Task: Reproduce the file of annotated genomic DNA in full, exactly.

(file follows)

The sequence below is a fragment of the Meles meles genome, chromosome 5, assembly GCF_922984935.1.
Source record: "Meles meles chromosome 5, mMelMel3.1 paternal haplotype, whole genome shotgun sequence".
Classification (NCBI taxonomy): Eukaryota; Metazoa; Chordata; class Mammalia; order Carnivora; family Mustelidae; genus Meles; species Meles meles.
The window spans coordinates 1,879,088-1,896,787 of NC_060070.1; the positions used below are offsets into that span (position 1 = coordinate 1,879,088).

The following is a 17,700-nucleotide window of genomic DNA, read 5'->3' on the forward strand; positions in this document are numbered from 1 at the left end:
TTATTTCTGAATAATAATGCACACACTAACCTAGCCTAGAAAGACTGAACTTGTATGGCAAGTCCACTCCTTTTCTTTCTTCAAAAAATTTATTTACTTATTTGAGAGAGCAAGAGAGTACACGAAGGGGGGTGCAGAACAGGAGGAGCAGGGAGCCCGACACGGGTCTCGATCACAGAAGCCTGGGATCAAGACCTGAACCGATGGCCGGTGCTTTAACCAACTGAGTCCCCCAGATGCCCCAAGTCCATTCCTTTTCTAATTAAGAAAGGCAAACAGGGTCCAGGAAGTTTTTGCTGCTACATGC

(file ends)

The sequence below is a fragment of the Meles meles genome, chromosome 5, assembly GCF_922984935.1.
Source record: "Meles meles chromosome 5, mMelMel3.1 paternal haplotype, whole genome shotgun sequence".
Classification (NCBI taxonomy): Eukaryota; Metazoa; Chordata; class Mammalia; order Carnivora; family Mustelidae; genus Meles; species Meles meles.
The window spans coordinates 1,879,088-1,896,787 of NC_060070.1; the positions used below are offsets into that span (position 1 = coordinate 1,879,088).

The following is a 17,700-nucleotide window of genomic DNA, read 5'->3' on the forward strand; positions in this document are numbered from 1 at the left end:
TTATTTCTGAATAATAATGCACACACTAACCTAGCCTAGAAAGACTGAACTTGTATGGCAAGTCCACTCCTTTTCTTTCTTCAAAAAATTTATTTACTTATTTGAGAGAGCAAGAGAGTACACGAAGGGGGGTGCAGAACAGGAGGAGCAGGGAGCCCGACACGGGTCTCGATCACAGAAGCCTGGGATCAAGACCTGAACCGATGGCCGGTGCTTTAACCAACTGAGTCCCCCAGATGCCCCAAGTCCATTCCTTTTCTAATTAAGAAAGGCAAACAGGGTCCAGGAAGTTTTTGCTGCTACATGC